On redirect examination, the victim testified that she trusted the appellant when he became her training supervisor. When her mother evicted her, she did not think that any family members were viable options for help and believed that the appellant was her only option. The victim and the appellant did not publicize their relationship at work and deliberately did not eat lunch together.

On recross-examination, the victim testified that when she went to live with the appellant, she "didn't consider him a stranger." However, he had acted inappropriately toward her, and she had no romantic interest in him.

Maria Levinson, the Training and Quality Director at Market Strategies International, testified that in November 2008, the appellant was responsible for training newly hired employees and monitoring quality control. During the "icebreaker" portion of the training, new employees were required to share their names and other information, which could include their ages. She said the training supervisors were always present during the introductory phase. The company required employees to be at least sixteen years old and frequently employed high school students.

Levinson testified that trainers were responsible for evaluating trainees to ensure they were meeting company standards. After one week, the trainers had to prepare progress reports, and another evaluation was performed at the end of the two-week training period. After the trainee "ma[d]e it to the floor, " the trainer retained some authority over the trainee and could recommend that the trainee's employment be terminated. The victim began working at Market Strategies as an interviewer in late 2008. At that time, the appellant and Tammy Townsend were the only evening trainers.

On cross-examination, Levinson testified that as an employee, the appellant was "[a]lways positive, upbeat, always with a smile on his face." The victim began working on December 8, and her last day of training was about December 22. According to a form from Market Strategies, Juilo Mohanna was the victim's supervisor. On redirect examination, Levinson testified that an employee could have more than one supervisor with disciplinary authority over the employee.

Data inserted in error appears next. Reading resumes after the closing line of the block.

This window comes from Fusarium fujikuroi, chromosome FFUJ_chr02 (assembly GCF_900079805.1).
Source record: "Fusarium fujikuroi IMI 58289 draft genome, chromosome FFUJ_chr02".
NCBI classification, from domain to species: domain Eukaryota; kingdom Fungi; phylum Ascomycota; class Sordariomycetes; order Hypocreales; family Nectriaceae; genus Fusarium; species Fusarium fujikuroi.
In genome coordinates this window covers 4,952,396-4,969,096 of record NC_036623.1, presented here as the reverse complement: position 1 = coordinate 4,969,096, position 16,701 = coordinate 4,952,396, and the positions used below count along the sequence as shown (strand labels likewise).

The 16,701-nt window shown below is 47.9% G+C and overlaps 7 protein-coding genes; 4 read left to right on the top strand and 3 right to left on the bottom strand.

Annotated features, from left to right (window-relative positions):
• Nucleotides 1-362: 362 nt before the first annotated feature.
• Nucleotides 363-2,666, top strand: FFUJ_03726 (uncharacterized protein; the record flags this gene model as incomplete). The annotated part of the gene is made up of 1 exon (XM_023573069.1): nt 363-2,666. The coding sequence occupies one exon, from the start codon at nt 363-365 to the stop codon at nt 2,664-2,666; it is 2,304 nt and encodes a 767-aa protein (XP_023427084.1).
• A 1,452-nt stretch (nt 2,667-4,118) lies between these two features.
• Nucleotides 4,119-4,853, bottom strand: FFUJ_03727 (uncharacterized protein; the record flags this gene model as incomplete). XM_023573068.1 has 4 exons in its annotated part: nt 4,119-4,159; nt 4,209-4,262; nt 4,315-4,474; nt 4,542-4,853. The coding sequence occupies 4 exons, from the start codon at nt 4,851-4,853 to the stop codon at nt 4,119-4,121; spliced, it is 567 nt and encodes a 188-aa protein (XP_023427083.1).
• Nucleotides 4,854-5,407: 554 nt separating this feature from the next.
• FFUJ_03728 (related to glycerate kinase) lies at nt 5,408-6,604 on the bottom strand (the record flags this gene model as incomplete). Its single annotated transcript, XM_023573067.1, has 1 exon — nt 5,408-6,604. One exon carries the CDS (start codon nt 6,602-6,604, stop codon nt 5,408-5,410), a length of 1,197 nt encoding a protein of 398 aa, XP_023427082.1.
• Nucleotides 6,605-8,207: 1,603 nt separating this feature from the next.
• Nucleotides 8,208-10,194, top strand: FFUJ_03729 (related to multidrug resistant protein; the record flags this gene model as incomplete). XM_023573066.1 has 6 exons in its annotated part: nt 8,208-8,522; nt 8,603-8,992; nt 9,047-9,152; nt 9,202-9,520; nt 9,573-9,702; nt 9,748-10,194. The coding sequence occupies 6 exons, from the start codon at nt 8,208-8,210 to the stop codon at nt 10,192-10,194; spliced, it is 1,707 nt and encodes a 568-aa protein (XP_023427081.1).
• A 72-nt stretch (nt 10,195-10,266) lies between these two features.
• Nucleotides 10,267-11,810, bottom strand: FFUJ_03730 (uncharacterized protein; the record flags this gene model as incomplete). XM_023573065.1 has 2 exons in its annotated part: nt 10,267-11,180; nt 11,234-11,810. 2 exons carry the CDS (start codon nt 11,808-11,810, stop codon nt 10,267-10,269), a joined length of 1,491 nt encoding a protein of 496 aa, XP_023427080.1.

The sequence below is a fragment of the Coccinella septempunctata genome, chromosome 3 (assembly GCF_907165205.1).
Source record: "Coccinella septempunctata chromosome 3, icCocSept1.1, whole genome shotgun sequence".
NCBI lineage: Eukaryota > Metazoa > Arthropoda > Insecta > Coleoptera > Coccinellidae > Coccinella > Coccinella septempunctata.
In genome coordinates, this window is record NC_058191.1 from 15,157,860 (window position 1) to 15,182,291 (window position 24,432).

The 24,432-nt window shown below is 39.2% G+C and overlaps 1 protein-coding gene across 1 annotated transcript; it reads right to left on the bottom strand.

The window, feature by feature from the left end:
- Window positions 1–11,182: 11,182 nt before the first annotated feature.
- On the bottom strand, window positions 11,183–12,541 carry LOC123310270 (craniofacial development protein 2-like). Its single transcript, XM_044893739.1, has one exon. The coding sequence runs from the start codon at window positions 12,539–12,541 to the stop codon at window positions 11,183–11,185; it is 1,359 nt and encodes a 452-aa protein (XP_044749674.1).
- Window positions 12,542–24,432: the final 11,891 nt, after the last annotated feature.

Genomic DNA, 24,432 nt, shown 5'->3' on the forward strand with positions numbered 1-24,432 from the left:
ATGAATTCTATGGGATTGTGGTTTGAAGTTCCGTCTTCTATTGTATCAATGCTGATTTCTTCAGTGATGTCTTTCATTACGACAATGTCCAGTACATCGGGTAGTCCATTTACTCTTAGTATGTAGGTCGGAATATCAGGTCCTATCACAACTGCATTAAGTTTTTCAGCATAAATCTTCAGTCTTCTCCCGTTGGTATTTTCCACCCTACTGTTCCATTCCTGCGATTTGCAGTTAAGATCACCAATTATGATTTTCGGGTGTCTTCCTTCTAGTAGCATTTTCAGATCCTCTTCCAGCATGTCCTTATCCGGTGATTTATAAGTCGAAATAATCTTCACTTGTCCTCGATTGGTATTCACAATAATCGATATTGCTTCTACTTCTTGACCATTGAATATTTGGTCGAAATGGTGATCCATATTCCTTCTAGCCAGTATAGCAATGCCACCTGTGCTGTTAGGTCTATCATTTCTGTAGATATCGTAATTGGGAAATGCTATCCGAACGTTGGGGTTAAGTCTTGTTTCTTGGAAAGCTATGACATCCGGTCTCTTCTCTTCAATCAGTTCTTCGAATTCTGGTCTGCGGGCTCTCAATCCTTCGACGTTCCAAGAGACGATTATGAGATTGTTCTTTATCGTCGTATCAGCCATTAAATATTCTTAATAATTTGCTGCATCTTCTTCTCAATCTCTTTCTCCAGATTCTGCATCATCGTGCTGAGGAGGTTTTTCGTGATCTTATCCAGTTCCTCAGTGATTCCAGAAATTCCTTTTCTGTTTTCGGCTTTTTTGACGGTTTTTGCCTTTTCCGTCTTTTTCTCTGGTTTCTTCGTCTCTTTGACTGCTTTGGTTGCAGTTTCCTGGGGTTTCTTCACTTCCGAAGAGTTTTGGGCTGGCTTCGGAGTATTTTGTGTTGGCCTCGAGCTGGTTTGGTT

Angela Booker, an eligibility counselor with DHS, testified that she was responsible for deciding whether an applicant was eligible for benefits, namely Medicaid, food stamps, or Families First. In order to qualify for the Families First program, an applicant was not required to receive child support but was required to reveal the name of the other parent so DHS could pursue child support actions. If the applicant refused to name the other parent, the applicant could not receive benefits.

Booker testified that in late August 2009, the victim applied for Medicaid and was approved. On November 3, 2009, the victim applied for Families First. Three days later, the victim reported to DHS that the father's first name was Shawn and that she did not know his last name. Because she failed to provide the father's name, she was deemed uncooperative and denied benefits. The next day, the victim revealed that the appellant was the father, and she was approved for Families First benefits.

Metro Nashville Police Detective Robert Carrigan testified that in December 2008, the victim's mother reported that the victim was a runaway. On December 30, the victim was arrested. In January 2010, Lee Ann Thornton, a child support employee, suspected that the victim had conceived a child while the victim was a minor and made a mandatory referral to the district attorney's office. The case was referred to the police department, and Detective Carrigan was assigned to investigate.

Detective Carrigan testified that he learned DNA testing had established the appellant as the father of the victim's child. He also learned that the victim was seventeen years old when she became pregnant and that the appellant was thirty-six. The victim was born in November 1991, and the appellant was born in May 1972, making their age difference almost twenty years. Detective Carrigan stated that when he first interviewed the victim, she was reluctant to talk and "broke down crying" twice.